The 1884 E.F. Walcker organ (op. 424) of the St. Annenkirche in Annaberg-Buchholz in the Erzgebirge is along with Riga and Vienna one of the few almost completely original surviving Walcker organs of the High Romanticism.
The three-manual instrument originally had 56 stops (including 3 free reeds) and mechanical cone chests and is sonically the smaller sister of the Riga Cathedral organ, built in the same year. Only 10 years later, the organ was rebuilt with pneumatic action, widening of both sides of the façade with dummy pipes and enlarged with nine stops on new cone chests - according to the tastes of the time.
In the 1960s, the pneumatic system started to fail and in 1975 the organ was put out of service when restoration work started on the church. There was no money for basic repairs. Different variants for the reconstruction of the old organ as well as a complete dismantling of the organ were considered.
Fortunately, after lengthy discussions, the foresighted assessment by organ builder Eule gave the impulse to restore the instrument to its original state with its almost original preserved sound. In order to achieve the same touch on all three manuals, the organ received Barker levers for all the manuals as well as the stop controls. In addition, a register lock (a so-called Walcker stop prolongation) allows resetting stops while playing.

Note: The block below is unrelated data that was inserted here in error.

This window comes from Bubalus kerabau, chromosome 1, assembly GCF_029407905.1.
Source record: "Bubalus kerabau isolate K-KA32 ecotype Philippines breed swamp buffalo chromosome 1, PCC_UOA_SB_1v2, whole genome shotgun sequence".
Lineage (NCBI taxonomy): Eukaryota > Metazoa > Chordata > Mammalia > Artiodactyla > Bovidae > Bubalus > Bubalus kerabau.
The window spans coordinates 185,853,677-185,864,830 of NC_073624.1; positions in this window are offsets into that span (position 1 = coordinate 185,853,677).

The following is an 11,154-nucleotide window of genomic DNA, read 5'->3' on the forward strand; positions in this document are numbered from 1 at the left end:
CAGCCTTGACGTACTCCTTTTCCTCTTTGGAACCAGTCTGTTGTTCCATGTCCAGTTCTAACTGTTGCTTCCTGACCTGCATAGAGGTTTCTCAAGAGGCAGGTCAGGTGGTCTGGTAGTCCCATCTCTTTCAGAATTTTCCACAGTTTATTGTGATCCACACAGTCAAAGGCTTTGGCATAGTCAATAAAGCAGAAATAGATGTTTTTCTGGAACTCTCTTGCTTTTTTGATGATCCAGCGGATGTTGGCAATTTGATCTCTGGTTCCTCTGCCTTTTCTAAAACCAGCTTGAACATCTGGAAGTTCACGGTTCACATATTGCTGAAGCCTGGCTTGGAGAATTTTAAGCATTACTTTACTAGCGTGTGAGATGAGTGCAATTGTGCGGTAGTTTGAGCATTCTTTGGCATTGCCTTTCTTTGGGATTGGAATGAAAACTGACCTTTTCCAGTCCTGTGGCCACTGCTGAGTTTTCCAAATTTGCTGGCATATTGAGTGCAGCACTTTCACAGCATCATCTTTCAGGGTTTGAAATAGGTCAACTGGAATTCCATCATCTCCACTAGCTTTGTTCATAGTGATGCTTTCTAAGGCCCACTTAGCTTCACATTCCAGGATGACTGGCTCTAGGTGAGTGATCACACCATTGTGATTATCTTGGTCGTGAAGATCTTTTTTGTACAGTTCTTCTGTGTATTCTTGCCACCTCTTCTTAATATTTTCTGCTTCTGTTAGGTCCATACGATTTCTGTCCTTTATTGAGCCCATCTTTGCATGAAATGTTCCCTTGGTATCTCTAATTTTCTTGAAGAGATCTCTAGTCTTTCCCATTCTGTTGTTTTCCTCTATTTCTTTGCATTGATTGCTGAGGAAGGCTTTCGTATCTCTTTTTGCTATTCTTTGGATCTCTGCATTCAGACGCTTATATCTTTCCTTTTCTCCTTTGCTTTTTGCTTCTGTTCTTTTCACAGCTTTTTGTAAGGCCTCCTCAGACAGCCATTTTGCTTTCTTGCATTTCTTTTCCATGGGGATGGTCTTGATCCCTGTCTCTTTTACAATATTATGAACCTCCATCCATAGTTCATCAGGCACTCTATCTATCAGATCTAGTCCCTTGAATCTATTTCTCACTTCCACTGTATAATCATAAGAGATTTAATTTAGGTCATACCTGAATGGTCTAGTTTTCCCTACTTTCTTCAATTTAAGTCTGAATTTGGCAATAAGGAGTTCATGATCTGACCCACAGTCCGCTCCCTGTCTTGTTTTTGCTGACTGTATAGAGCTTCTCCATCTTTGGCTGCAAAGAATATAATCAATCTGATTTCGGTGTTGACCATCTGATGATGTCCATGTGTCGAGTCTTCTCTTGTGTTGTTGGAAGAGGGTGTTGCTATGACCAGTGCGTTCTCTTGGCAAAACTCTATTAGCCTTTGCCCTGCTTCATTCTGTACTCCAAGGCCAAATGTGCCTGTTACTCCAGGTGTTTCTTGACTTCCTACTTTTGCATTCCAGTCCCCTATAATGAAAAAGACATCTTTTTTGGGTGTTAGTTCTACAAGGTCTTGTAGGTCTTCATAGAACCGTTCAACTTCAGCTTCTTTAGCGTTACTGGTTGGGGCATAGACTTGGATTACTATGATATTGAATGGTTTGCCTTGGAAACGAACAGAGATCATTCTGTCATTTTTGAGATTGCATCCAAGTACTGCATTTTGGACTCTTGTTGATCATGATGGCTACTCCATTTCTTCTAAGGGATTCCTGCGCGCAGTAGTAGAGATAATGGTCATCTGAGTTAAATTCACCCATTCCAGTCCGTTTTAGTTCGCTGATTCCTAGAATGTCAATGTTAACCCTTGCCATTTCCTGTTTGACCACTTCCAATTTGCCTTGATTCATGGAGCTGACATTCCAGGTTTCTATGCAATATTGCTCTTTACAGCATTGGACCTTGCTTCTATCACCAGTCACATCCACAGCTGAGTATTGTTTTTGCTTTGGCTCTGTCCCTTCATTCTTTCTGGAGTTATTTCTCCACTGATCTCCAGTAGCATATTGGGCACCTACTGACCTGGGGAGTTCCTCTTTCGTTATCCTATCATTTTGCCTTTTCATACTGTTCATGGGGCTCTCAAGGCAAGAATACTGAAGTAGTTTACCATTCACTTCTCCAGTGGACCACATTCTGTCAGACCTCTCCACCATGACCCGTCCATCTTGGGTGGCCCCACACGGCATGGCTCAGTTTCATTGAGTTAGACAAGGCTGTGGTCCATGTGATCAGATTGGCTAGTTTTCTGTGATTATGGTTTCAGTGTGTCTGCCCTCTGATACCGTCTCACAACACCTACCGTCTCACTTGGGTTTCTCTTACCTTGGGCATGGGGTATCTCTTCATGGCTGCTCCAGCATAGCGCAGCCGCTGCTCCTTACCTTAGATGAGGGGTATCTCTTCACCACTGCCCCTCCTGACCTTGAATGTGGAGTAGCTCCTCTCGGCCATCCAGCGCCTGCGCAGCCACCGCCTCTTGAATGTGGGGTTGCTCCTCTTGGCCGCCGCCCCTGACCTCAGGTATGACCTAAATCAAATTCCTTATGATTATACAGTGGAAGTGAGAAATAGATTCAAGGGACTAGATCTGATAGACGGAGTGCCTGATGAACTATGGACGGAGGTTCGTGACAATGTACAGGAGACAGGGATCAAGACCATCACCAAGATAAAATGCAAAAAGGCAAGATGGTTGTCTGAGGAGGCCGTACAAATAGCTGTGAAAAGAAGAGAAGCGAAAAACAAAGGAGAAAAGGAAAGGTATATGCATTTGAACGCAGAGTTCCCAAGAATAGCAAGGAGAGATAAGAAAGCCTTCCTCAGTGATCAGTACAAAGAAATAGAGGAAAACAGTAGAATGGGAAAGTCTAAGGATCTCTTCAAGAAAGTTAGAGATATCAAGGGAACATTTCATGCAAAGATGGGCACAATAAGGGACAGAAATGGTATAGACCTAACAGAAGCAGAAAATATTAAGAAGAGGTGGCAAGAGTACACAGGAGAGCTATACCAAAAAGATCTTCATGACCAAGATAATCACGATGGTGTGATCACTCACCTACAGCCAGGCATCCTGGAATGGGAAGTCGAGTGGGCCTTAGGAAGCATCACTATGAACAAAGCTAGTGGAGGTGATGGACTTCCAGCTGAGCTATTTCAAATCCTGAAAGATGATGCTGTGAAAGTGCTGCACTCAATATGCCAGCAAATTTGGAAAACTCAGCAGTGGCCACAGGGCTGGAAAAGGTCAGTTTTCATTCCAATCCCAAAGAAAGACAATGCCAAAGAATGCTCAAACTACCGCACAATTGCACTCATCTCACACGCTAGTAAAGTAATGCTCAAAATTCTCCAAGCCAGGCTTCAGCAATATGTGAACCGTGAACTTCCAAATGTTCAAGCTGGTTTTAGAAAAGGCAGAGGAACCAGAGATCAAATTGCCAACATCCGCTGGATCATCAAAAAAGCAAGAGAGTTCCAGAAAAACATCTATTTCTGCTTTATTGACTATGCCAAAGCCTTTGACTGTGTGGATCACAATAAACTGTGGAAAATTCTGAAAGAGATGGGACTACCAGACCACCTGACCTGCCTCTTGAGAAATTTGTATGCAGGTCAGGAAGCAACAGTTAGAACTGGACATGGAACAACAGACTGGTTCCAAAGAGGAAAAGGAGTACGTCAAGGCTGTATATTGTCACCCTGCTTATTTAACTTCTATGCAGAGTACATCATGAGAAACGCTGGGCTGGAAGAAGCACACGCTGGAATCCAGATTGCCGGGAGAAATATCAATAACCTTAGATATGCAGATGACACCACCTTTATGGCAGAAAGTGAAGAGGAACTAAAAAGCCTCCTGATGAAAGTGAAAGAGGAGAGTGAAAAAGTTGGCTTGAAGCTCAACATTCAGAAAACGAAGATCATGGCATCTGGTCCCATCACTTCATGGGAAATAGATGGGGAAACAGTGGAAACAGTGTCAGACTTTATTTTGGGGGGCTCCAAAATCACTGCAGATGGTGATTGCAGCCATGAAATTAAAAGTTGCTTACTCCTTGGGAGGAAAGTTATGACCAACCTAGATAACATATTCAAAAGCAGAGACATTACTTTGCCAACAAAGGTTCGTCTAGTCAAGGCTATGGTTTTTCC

The instrument was enlarged with nine stops on the 1894 cone chests using Walcker scalings.
The excellent restoration and reconstruction of the instrument took place after the German reunification in 1992. It took Hermann Eule organ builders of Bautzen 29,000 man hours.
The re-inauguration of one of the most important and most beautiful instruments of the German High Romanticism took place on October 22, 1995.
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Phantasie über "Wie schön leucht' uns der Morgenstern" (op. 40,1) (Popup Player)